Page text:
Following the linear diagnosis model for interannual LHF variations proposed by Tanimoto et al. (2003), which is based on the Reynolds decomposition x=x¯+x (where x denotes the LHF, U, or ΔQ), the anomalous LHF can be expressed as follows:
QLHF=ρLυCEΔQ¯U+ρLυCE(ΔQ)U¯+R,
where the prime denotes the anomaly and the overbar denotes the time average. The term R is the difference between the left-hand side term and the sum of the first two terms on the right-hand side, which accounts for the total residual caused by second-order terms and/or other uncertainty sources. Note that to simplify the analysis, constant values of ρ (=1.25 kg m−3) and CE (=1.15 × 10−3) are used. The impact of the nonlinearity of ρ on Eq. (2) has been reported to be quite insignificant (Gulev 1994, 1997). The variation in CE is also nonlinear and highly dependent on surface wind conditions (Fairall et al. 2003). However, accurate estimation of CE requires high-frequency eddy covariance measurements from synoptic to seasonal scales. For interannual and larger scales, constant CE values are usually employed and have provided reasonable results in previous studies (Tanimoto et al. 2003; Zhou et al. 2015; Zhang et al. 2018). As we will see later, applying a constant CE leads to a trivial residual in Eq. (2), indicating that the ignoring of CE variations is acceptable here. Equation (2) thus provides us with the opportunity to focus on the different contributions of sea surface wind and air–sea humidity differences to the LHF variations. The first and second terms on the right-hand side of Eq. (2) are defined as term U and term ΔQ, respectively. The anomalous values are extracted as follows: first, the area mean of LHF is calculated over the tropical ocean (30°S–30°N), and the monthly LHF time series is obtained; second, the climatology mean of each month from January to December is calculated; third, the corresponding climatology mean is subtracted from each month to obtain the anomalous value. The anomalous values of other variables are processed in the same way.

3. Results

a. Inconsistent LHF trends since 1998

Figure 1a depicts the long-term LHF variations in the tropics over the past four decades. During the whole period, despite the different rates of variation, upward trends can be observed in all five flux products. This is in agreement with the global warming signal, as a warmer SST leads to a larger LHF release. The coherence between global warming and the LHF increase continued until 1998. Between 1979 and 1998, the long-term trends in the LHF of ERA-Interim, ERA5, OAFlux, NCEP-2, and TropFlux are 0.35, 0.30, 0.23, 0.43, and 0.46 W m−2 yr−1, respectively. All these trend values pass the 95% confidence level. A consistent enhancement of the LHF during this period was supported by these flux products.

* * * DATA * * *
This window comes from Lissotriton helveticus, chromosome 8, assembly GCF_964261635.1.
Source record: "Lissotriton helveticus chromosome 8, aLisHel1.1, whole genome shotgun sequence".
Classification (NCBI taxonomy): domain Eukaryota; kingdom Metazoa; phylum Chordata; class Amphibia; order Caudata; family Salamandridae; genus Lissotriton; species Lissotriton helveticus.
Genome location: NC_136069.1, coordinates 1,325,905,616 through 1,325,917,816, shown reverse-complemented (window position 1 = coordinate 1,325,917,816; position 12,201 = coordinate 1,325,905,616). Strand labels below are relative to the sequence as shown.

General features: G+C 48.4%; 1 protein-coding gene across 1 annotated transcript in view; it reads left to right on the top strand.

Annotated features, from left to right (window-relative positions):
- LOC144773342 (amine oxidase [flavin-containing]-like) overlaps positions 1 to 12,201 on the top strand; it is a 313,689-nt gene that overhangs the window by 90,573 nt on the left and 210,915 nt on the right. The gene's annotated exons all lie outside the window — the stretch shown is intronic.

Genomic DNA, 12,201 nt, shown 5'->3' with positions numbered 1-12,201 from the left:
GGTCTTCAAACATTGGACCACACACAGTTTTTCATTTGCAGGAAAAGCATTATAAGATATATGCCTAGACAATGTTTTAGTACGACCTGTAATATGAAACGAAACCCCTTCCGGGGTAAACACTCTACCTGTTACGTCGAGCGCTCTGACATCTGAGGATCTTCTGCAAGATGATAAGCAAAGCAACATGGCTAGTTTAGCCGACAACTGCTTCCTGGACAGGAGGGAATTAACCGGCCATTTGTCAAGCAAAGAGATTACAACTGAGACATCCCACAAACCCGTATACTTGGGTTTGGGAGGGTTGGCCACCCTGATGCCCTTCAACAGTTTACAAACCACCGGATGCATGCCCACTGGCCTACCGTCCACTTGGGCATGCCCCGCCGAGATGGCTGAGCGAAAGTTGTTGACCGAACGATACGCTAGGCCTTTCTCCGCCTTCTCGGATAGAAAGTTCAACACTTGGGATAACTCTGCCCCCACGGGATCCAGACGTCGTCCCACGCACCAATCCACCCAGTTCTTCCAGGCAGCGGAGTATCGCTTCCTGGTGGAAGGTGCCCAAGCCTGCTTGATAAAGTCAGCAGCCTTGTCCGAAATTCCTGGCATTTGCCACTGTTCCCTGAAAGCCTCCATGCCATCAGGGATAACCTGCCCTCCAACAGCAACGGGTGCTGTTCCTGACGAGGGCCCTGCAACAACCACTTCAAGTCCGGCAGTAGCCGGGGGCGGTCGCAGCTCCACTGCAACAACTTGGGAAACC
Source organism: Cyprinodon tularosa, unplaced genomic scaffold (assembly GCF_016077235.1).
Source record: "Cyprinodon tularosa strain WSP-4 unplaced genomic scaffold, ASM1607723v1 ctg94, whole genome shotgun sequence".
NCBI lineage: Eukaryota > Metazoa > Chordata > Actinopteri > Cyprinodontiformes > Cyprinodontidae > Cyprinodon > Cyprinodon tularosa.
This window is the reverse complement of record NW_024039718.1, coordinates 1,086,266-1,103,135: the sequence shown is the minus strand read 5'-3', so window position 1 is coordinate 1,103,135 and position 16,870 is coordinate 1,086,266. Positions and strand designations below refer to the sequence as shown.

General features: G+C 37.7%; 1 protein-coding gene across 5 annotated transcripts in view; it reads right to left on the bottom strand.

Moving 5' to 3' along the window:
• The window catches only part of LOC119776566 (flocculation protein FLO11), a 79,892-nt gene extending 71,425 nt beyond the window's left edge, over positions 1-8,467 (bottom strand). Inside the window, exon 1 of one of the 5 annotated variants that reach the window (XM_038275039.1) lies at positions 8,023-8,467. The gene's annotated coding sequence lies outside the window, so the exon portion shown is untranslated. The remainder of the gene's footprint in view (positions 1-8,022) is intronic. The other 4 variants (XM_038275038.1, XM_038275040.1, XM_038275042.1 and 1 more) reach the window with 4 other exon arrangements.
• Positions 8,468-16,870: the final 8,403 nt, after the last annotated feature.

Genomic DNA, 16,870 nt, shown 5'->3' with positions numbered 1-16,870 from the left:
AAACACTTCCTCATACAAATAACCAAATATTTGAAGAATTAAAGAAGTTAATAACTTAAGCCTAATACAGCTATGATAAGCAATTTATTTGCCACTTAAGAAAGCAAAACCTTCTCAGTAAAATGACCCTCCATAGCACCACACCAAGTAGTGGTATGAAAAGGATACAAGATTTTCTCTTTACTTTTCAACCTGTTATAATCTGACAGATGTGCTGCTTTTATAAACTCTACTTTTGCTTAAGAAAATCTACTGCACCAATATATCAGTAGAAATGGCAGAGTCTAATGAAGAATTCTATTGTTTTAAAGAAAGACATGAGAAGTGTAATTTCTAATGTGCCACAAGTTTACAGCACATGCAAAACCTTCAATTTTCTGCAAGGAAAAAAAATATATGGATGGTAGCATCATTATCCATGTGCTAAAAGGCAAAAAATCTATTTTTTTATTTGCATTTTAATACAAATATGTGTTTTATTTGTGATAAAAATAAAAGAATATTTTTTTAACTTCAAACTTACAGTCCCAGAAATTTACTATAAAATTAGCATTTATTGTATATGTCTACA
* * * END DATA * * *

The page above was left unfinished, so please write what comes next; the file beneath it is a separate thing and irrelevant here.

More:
Fig. 1.
Fig. 1.

Time series of the anomalous (a) LHF, (b) U, and (c) ΔQ over tropical oceans (30°S–30°N, 0°–360°). The thin and thick straight lines denote the linear trends in 1979–98 and 1999–2018, respectively. The anomalies in each flux product are computed by removing their climatology mean values from 1979 to 2018. The two values in parentheses denote the linear trends before and after 1998, respectively. The bold italics indicate that the value passes the 95% confidence level. The units for the linear trends in (a), (b), and (c) are W m−2 yr−1, m s−1 per decade, and g kg−1 per decade, respectively. The green filled area denotes the period 1979–98. During this period, all the products show consistent signs of long-term trends in the LHF, U, and ΔQ.

Citation: Journal of Climate 36, 10; 10.1175/JCLI-D-22-0381.1